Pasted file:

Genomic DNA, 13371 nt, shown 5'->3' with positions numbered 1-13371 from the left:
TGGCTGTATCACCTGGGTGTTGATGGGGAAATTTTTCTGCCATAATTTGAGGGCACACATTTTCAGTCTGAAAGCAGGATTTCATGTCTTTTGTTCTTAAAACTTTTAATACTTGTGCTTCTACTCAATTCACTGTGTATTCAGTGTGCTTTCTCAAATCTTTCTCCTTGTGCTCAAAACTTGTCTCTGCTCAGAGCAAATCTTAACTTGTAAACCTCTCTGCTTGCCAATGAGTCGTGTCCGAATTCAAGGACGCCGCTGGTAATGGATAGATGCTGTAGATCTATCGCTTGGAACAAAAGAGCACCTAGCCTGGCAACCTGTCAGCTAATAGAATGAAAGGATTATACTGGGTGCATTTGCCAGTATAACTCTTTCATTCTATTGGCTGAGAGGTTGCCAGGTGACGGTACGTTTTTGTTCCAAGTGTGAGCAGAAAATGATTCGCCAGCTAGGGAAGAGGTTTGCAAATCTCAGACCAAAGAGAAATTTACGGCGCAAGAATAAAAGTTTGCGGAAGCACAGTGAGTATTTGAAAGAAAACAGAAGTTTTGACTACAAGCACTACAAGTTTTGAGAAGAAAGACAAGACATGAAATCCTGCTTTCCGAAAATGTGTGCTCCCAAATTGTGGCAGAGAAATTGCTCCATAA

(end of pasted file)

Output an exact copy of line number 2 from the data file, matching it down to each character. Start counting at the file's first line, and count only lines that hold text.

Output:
TGGCTGTATCACCTGGGTGTTGATGGGGAAATTTTTCTGCCATAATTTGAGGGCACACATTTTCAGTCTGAAAGCAGGATTTCATGTCTTTTGTTCTTAAAACTTTTAATACTTGTGCTTCTACTCAATTCACTGTGTATTCAGTGTGCTTTCTCAAATCTTTCTCCTTGTGCTCAAAACTTGTCTCTGCTCAGAGCAAATCTTAACTTGTAAACCTCTCTGCTTGCCAATGAGTCGTGTCCGAATTCAAGGACGCCGCTGGTAATGGATAGATGCTGTAGATCTATCGCTTGGAACAAAAGAGCACCTAGCCTGGCAACCTGTCAGCTAATAGAATGAAAGGATTATACTGGGTGCATTTGCCAGTATAACTCTTTCATTCTATTGGCTGAGAGGTTGCCAGGTGACGGTACGTTTTTGTTCCAAGTGTGAGCAGAAAATGATTCGCCAGCTAGGGAAGAGGTTTGCAAATCTCAGACCAAAGAGAAATTTACGGCGCAAGAATAAAAGTTTGCGGAAGCACAGTGAGTATTTGAAAGAAAACAGAAGTTTTGACTACAAGCACTACAAGTTTTGAGAAGAAAGACAAGACATGAAATCCTGCTTTCCGAAAATGTGTGCTCCCAAATTGTGGCAGAGAAATTGCTCCATAA